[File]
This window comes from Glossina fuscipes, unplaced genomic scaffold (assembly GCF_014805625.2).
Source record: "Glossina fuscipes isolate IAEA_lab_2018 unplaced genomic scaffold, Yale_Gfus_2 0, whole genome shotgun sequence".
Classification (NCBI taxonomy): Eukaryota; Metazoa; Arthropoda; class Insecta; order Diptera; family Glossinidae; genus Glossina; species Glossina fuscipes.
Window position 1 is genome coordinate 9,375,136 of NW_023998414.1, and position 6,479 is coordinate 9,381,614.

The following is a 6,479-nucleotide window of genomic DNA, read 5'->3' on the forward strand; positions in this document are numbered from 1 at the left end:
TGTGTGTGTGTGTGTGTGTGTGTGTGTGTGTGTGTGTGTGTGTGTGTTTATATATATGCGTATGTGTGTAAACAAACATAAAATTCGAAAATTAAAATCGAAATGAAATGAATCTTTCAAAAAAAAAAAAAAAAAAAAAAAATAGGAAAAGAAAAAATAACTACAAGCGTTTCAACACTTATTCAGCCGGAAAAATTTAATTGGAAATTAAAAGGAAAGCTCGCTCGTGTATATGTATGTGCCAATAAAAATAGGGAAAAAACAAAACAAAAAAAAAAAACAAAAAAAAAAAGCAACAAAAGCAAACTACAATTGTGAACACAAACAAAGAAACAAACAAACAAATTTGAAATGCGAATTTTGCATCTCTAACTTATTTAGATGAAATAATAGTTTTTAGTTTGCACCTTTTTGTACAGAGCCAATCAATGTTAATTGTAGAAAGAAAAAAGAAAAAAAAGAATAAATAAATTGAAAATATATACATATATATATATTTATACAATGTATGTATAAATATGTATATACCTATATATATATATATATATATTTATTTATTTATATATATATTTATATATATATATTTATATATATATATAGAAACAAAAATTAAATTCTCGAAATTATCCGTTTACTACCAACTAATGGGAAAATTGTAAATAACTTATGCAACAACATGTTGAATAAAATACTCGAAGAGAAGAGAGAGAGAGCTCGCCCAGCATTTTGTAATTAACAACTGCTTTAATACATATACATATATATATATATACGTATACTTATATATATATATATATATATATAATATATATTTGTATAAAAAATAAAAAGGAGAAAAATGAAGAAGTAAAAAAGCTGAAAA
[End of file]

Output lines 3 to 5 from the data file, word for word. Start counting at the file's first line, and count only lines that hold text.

Classification (NCBI taxonomy): Eukaryota; Metazoa; Arthropoda; class Insecta; order Diptera; family Glossinidae; genus Glossina; species Glossina fuscipes.
Window position 1 is genome coordinate 9,375,136 of NW_023998414.1, and position 6,479 is coordinate 9,381,614.

The following is a 6,479-nucleotide window of genomic DNA, read 5'->3' on the forward strand; positions in this document are numbered from 1 at the left end: